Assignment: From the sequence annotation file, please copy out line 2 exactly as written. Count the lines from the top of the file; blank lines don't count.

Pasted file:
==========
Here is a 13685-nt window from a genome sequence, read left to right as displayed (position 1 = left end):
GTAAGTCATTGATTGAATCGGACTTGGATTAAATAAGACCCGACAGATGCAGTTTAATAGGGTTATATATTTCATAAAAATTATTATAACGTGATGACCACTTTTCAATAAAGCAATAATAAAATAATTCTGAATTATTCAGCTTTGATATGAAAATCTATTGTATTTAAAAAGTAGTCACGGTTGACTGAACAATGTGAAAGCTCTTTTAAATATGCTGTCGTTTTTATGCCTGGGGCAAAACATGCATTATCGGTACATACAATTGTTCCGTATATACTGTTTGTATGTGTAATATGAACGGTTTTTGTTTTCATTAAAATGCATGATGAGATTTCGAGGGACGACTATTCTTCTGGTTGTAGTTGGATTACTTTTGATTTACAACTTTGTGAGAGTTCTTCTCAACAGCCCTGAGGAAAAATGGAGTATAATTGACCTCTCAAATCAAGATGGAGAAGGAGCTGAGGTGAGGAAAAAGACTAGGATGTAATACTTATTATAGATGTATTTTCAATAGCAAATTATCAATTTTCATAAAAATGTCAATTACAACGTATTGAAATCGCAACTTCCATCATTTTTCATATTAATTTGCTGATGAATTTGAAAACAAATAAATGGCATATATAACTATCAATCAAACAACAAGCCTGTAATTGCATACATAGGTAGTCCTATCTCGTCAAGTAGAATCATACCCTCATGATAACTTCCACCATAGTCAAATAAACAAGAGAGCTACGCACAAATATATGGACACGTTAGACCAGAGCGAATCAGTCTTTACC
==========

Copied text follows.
GTAAGTCATTGATTGAATCGGACTTGGATTAAATAAGACCCGACAGATGCAGTTTAATAGGGTTATATATTTCATAAAAATTATTATAACGTGATGACCACTTTTCAATAAAGCAATAATAAAATAATTCTGAATTATTCAGCTTTGATATGAAAATCTATTGTATTTAAAAAGTAGTCACGGTTGACTGAACAATGTGAAAGCTCTTTTAAATATGCTGTCGTTTTTATGCCTGGGGCAAAACATGCATTATCGGTACATACAATTGTTCCGTATATACTGTTTGTATGTGTAATATGAACGGTTTTTGTTTTCATTAAAATGCATGATGAGATTTCGAGGGACGACTATTCTTCTGGTTGTAGTTGGATTACTTTTGATTTACAACTTTGTGAGAGTTCTTCTCAACAGCCCTGAGGAAAAATGGAGTATAATTGACCTCTCAAATCAAGATGGAGAAGGAGCTGAGGTGAGGAAAAAGACTAGGATGTAATACTTATTATAGATGTATTTTCAATAGCAAATTATCAATTTTCATAAAAATGTCAATTACAACGTATTGAAATCGCAACTTCCATCATTTTTCATATTAATTTGCTGATGAATTTGAAAACAAATAAATGGCATATATAACTATCAATCAAACAACAAGCCTGTAATTGCATACATAGGTAGTCCTATCTCGTCAAGTAGAATCATACCCTCATGATAACTTCCACCATAGTCAAATAAACAAGAGAGCTACGCACAAATATATGGACACGTTAGACCAGAGCGAATCAGTCTTTACC